Stacked along the back of the laboratory’s stainless steel counter were dozens of jars.

There was a golden frog suspended in yellow gel. One bottle was full of zebra eyes. Another held an orangutan heart. And a fourth was something marked “kangaroo 2004,” but it wasn’t clear what it was, maybe tissue.

Kelsy Dickensen focused in on one of the smallest containers, though. Inside was an entire armadillo, gray and scaly and unmoving, curled up and preserved.

“That is the coolest one,” she said, snapping a picture.

(Rick Egan | The Salt Lake Tribune) An armadillo in a jar in the Necropsy room, in the Hogle Zoo Animal Health Center. Saturday, March 16, 2019.

Dickensen and her mom, Suzanne Marelius, took a tour Saturday of Hogle Zoo’s animal hospital — a first-ever behind-the-scenes walk to show visitors what the veterinarians see. Like what they do when a polar bear swallows a glove. Or if a sea lion eats a sock. (Yes, both of those have happened.)

It’s an educational program launched this month with other tours to follow every month after.

“We’ll be going where visitors don’t usually go,” said Angelina Kirkessner, the zoo’s lead education instructor, who created the series and led the inaugural one. “I’ve been trying to get this going for months and months and months.”

The tour Saturday through the health center included a look at the different operating rooms — one with a table that can hold an animal up to 2,000 pounds (which is still not big enough for an elephant) — a peek into the quarantine where new animals are held for 30 days before being put in an exhibit and a discussion in the necropsy room surrounded by the reptile and mammal preserves used for studies. In each one, the two guests, Dickensen and Marelius, oohed and gasped.

One of the jars in the laboratory held feathers and muscles from a starling floating in a red liquid.

“Bird parts?” Dickensen asked, looking up at her mom both puzzled and disgusted.

“Yep, bird parts,” she confirmed with a laugh.

The tours can have up to eight people; this first one, advertised mainly through a Facebook event and costing $40 a person, had only two sign up. The zoo expects more participants in the future as they promote them more and go through different areas and enclosures. (They will post a full schedule on their website for tickets and sign-ups.)

The hospital was renovated and tripled in size in 2009, Kirkessner said. Most of the surgical rooms look like a typical doctor’s office with syringes and gauze, cotton balls and tongue suppressors. But they are much bigger and with machinery made for animals the size of a horse — literally.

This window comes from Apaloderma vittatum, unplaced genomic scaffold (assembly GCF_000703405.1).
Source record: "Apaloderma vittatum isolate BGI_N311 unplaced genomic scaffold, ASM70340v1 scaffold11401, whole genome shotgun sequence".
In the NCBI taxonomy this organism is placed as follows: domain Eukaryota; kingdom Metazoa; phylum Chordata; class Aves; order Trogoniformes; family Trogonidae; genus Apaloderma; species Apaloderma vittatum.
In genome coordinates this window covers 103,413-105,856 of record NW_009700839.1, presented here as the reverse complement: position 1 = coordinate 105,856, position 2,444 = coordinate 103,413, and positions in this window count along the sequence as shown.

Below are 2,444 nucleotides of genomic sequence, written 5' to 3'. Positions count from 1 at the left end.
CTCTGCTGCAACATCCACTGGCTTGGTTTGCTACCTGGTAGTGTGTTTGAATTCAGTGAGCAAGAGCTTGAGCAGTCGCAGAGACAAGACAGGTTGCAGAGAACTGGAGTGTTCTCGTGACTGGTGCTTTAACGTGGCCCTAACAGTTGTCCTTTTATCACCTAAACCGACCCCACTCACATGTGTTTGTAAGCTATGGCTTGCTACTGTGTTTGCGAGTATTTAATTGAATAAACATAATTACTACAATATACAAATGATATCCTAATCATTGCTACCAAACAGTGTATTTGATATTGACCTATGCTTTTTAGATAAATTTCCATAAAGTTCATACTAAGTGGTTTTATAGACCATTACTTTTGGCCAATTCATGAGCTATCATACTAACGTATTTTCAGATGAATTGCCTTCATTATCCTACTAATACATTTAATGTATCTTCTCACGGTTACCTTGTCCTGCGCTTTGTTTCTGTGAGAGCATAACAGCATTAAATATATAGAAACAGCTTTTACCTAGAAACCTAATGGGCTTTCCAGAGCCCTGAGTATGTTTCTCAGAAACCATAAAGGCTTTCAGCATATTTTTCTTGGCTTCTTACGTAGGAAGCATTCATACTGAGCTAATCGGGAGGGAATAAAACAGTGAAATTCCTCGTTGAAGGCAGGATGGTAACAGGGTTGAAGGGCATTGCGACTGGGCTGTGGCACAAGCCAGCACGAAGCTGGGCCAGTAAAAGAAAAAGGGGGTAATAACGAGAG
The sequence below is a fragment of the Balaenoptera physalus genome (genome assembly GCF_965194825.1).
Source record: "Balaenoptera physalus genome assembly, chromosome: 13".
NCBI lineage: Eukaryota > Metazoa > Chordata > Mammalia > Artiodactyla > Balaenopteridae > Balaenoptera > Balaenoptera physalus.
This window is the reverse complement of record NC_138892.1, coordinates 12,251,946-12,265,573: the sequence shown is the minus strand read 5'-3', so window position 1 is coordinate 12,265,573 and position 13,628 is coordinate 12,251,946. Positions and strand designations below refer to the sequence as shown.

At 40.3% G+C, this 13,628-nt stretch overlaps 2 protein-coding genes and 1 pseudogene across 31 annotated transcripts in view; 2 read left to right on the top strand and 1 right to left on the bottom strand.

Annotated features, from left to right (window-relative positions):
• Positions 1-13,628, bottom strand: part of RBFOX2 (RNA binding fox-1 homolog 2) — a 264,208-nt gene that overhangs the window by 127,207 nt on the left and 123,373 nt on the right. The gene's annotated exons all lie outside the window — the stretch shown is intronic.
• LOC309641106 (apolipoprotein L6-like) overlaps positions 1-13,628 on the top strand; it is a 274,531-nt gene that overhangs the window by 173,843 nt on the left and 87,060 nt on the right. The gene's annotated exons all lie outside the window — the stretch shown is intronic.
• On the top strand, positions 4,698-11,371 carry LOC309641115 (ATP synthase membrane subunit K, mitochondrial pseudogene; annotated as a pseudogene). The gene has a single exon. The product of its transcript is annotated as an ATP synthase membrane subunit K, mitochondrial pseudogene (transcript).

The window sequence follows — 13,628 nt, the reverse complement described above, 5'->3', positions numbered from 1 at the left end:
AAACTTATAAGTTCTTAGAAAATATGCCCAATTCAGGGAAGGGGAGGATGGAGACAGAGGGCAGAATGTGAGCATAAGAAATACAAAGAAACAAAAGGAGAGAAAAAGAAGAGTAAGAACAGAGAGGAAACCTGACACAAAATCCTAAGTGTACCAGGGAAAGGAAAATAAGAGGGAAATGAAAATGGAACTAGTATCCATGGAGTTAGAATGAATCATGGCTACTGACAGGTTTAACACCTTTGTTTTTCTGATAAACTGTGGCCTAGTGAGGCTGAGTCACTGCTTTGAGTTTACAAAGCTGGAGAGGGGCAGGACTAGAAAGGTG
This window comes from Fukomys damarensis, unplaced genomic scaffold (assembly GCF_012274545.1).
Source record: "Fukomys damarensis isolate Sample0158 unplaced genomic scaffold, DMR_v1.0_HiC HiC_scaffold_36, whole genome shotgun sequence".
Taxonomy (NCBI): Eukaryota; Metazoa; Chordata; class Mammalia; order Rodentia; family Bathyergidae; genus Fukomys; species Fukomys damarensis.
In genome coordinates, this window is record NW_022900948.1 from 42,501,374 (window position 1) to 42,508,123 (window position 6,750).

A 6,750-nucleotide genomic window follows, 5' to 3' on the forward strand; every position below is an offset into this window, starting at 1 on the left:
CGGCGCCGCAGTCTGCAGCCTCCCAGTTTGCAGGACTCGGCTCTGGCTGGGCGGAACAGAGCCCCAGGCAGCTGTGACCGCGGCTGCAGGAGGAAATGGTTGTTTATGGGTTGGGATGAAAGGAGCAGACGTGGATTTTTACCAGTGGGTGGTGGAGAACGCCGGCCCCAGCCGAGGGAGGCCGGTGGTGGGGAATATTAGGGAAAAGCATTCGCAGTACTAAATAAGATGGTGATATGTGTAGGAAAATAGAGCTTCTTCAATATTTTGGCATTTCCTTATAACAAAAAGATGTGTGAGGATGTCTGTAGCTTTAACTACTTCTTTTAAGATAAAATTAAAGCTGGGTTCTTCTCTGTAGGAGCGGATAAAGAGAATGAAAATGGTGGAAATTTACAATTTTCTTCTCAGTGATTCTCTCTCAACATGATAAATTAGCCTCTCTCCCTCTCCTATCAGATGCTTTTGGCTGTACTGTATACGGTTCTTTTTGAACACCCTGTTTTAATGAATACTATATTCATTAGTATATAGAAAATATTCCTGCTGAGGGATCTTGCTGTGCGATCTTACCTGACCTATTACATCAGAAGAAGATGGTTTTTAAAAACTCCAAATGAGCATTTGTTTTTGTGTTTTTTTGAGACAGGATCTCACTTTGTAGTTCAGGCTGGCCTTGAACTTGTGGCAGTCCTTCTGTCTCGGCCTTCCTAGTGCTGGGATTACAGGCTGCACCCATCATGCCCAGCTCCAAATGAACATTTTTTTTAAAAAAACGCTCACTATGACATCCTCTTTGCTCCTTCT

At the start, Kirkessner led the visitors behind a large wooden gate near the “Rocky Shores” next to where a handful of toddlers were watching otters and seals swim around. The animal center sits behind the enclosures to the north of the zoo along Sunnyside Avenue. Most of the work inside is focused on preventive care and annual checkups with veterinarians taking blood, urine and skin samples for testing. There also is a spot in one corner labeled “poop shoot” for samples of that sort.

Some of the work done here, particularly in the necropsy lab where animals go after they die, can be used to help humans, too. The zoo completed a study in 2015 on how elephants rarely develop cancer, and researchers have used the results to focus on kids with the disease.

“They can help us learn even after they pass away,” Kirkessner said. “We’re still learning.

The bones of two elephant feet are on display there. They are from Dari, the oldest African elephant in North America, who died in 2015 of natural causes at 53 years old. Her joints show arthritis, which scientists have examined here and used to help the other elephants at the zoo and elsewhere.

Dickensen, who works as a surgical tech at LDS Hospital, particularly enjoyed looking at the operating rooms and comparing them to the ones she sees every day. The 27-year-old took photos on her phone throughout the tour.

“I’m showing everyone at work for sure,” she said, wearing a shirt with a red panda on it — her favorite animal.

Marelius, 64, got Dickensen a zoo membership for Christmas and the two have come here often since. This event, they said after, gave them a new perspective on how the animals they love are cared for.

The zoo does about three or four big procedures a year in the hospital, including on snakes and lizards. And it has two full-time vets who know how to take care of every animal on the grounds.

On the screen in the office was an x-ray from a kingfisher bird with its long beak appearing as a sharp white line. In the kitchen was guinea pig food. In the operating room was a dart gun (used sparingly, Kirkessner said).

“Zoo vets have to be the extreme generalists,” she added. “They have to know how to treat a mouse or spider, an elephant or crocodile.”

The tour ended with a look at the four red foxes in quarantine, set to debut at the zoo in a month. They came in when the lone wolf here was sent out in February.

“They’re rescued animals and a native species,” Hansen explained.

Marelius and Dickensen couldn’t look away. “Ah,” they sighed in unison. “They’re beautiful.”